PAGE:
The gourmet island, Tasmania
The southeastern corner of Australia is home to some of the country’s best cheese experiences. The southern island state of Tasmania, with its rich dairy-farming history, certainly punches above its weight when it comes to quality artisan cheese production.
The small farming community of Pyengana, in the northeast of the state, is home to Australia’s oldest cheese producer, Pyengana Dairy Company (pyenganadairy.com.au), which has made cloth-bound cheddar for four generations. There are a variety of aged cheddars to choose from, from a mild cheddar, aged for between four and six weeks, to a delicious, rich tasty cheddar, aged for over two years. The onsite Holy Cow café offers a peaceful and very photogenic outlook onto the farm and its bovine inhabitants, and serves up plenty of dairy treats such as milkshakes and cheddar-cheese toasties.
Forty-five minutes south of Hobart in Birchs Bay you’ll find Grandvewe Cheeses (grandvewe.com.au), a tranquil sheep farm, which makes a delicious array of cheeses including the spreadable Grandvewe Fresh, the White Pearl Persian-style feta, and its own haloumi, a cheese not often produced in Australia. Its pinot paste, served alongside the cheese, makes an excellent addition to your picnic basket, while the vanilla whey liqueur is a unique and delicious tipple made from the milk whey. The farm also holds sheep-milking demonstrations open to the public at 3pm daily between October and March.
Just north of Grandvewe is the small town of Kettering, which acts as the departure point for the Bruny Island ferry. The island is home to the Bruny Island Cheese Company (brunyislandcheese.com.au), which is famous for producing one of just two Australian raw-milk cheeses, known as C2. The company’s founder, Nick Haddow, has spent time working with some of Australia’s most renowned producers, as well as a stint working in London’s temple of cheese, Neal’s Yard Dairy. At the company’s cellar door you’ll be invited to sample some of Australia’s most interesting cheeses: the simple Tom variety, a hard cheese made in the tradition of French Tomme cheeses; the Otto, a fresh cow’s milk wrapped in prosciutto and served hot; or the Oen, a washed-rind cheese washed in pinot, and left to mature wrapped in vine leaves.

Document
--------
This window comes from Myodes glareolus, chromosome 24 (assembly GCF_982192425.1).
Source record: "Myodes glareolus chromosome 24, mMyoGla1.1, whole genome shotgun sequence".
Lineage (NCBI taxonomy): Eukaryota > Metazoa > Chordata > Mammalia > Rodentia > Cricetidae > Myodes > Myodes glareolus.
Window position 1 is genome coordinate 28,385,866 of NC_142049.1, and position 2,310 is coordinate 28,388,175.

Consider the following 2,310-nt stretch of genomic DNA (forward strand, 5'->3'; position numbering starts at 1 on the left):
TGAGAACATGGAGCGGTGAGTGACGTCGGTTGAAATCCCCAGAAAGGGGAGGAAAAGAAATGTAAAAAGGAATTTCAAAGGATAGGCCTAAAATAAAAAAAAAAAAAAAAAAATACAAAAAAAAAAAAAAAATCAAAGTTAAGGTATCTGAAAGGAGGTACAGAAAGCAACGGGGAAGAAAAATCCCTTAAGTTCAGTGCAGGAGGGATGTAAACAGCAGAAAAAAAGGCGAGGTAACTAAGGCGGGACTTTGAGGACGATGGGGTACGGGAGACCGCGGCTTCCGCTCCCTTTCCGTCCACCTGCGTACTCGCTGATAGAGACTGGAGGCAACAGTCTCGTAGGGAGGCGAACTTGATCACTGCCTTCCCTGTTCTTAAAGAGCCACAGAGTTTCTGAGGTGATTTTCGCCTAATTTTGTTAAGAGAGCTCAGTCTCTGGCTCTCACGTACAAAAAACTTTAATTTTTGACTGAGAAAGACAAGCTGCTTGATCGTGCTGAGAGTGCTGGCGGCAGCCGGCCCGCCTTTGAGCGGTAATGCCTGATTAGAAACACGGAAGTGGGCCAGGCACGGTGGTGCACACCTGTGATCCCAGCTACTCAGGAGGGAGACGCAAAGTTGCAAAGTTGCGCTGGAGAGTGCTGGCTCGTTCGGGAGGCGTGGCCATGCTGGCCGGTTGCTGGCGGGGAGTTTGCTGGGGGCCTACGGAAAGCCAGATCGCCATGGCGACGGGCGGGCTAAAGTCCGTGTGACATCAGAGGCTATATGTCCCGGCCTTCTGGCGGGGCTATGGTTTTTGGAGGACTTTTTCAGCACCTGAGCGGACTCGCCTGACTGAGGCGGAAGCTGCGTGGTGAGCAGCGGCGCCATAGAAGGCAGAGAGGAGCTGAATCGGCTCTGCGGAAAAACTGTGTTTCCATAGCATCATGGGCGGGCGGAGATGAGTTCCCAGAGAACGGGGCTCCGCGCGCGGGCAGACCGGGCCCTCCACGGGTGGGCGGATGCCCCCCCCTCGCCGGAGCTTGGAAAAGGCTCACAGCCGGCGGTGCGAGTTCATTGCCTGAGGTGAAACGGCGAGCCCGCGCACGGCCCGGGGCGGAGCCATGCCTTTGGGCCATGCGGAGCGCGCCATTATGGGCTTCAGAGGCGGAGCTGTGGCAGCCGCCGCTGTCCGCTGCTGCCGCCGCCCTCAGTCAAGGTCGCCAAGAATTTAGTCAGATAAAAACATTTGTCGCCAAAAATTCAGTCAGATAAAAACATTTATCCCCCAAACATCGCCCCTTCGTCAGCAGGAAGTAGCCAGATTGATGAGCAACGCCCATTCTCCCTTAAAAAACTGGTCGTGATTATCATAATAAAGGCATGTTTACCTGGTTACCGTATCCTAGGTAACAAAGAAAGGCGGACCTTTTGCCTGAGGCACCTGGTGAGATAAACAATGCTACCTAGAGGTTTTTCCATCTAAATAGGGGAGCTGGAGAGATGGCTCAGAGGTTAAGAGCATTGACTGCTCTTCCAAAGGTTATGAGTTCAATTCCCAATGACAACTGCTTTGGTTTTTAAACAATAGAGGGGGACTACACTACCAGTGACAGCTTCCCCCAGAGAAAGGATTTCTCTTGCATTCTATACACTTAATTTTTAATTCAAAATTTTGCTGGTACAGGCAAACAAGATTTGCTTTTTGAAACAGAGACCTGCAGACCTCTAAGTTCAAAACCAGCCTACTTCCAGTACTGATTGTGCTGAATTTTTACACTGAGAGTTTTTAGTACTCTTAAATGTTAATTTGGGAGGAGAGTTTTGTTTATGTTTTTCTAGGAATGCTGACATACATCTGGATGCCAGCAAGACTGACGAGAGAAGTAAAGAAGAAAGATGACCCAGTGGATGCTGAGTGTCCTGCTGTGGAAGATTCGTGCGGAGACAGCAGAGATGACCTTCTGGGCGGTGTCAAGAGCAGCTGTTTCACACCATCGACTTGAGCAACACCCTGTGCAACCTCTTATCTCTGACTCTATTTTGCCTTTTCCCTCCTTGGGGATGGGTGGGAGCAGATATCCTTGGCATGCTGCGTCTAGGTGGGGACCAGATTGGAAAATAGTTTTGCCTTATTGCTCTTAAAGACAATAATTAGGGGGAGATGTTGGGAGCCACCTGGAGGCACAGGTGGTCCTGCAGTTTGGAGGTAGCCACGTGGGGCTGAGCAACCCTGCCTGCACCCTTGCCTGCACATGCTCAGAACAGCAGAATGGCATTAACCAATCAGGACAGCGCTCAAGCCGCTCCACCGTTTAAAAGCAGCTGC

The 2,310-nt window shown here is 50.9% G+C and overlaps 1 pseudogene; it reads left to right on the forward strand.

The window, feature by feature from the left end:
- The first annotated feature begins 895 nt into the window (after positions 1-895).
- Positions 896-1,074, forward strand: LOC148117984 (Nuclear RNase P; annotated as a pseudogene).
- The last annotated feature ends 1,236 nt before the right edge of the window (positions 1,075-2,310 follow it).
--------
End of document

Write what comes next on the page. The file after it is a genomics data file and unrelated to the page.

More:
Victoria's foodie regions
Back on the mainland, Victoria has some outstanding cheese experiences worthy of a pit stop. Perhaps the most well known is the Milawa Cheese Company (milawacheese.com.au), located around two and a half hours northeast of Melbourne. The company makes cow and goat cheeses using non-animal rennet, included the award-winning washed-rind King River Gold, and its deliciously stinky sibling, Milawa Gold. If you’re up for some more indulgence, the area is home to a number of wineries, including the King Valley ‘Prosecco Road’ (winesofthekingvalley.com.au), part of the Milawa Gourmet Region, which raises a glass to northeast Victoria’s post-WWII Italian history – salute!
Southwest Victoria is known for its lush farmland and rolling green hills, perfectly suited to dairy production. The 12 Apostles Gourmet Trail (visit12apostles.com.au) makes for a worthy detour from travelling the world-famous Great Ocean Road, and highlights the area’s rich produce bounty, which includes cheese from Apostle Whey Cheese (apostlewheycheese.com.au), which produces a range of Danish-style Havarti varieties, a camembert-style cheese whimsically named Loch Ard Gorgeous, after one of the area’s key tourist attractions and a blue-vein named after another local landmark, the Bay of Martyrs.
Just up the road is L’Artisan Cheese Timboon (lartisancheese.com.au) and an adjoining cafe, Timboon Cheesery (www.facebook.com/timbooncheesery). A must-try is the incredibly rich – and aptly named – triple-cream Extravagant – probably one of the most indulgent cheeses we’ve ever tasted (and that’s saying something!)!
Cheese tasting experiences in the city
Still not cheesed out? Try these inner-city cheese sanctuaries
Sydney has recently seen the opening of Stinking Bishops (thestinkingbishops.com) a ‘boutique cheese bar’ in the inner west suburb of Newtown. It has an onsite fromagarie and wine bar, which offers a fromage-oriented menu: think cheese and meat boards, ploughman’s lunches, mac ‘n’ cheese, and, naturally, cheesecake for dessert.
In Melbourne, the renowned Richmond Hill Café & Larder (rhcl.com.au) is the place to get your cheese fix. Opened by Australian culinary icon Stephanie Alexander and cheese expert Will Studd (of Cheese Slices cheeseslices.com fame) in 1997, this Melbourne institution has an onsite cheese room, which features a huge array both from Australia and around the world, including a great selection of French and Italian cheeses. Also worth a visit is St Kilda’s Milk the Cow (milkthecow.com.au) which bills itself as Melbourne’s first late-night licensed cheese shop, features cheeses and drinks from around the world.
Can I take my cheese home?
Although Australia has strict quarantine measures regarding bringing food into the country, if you just can’t get enough of the delicious fromage you’ve sampled during your trip you should be able to take it out of Australia. However, it is always worth checking with the customs agency of your next destination as to whether they allow visitors to bring food in.
Here are some more of our favourite Australian cheeses to look out for in supermarkets, delis and specialty stores: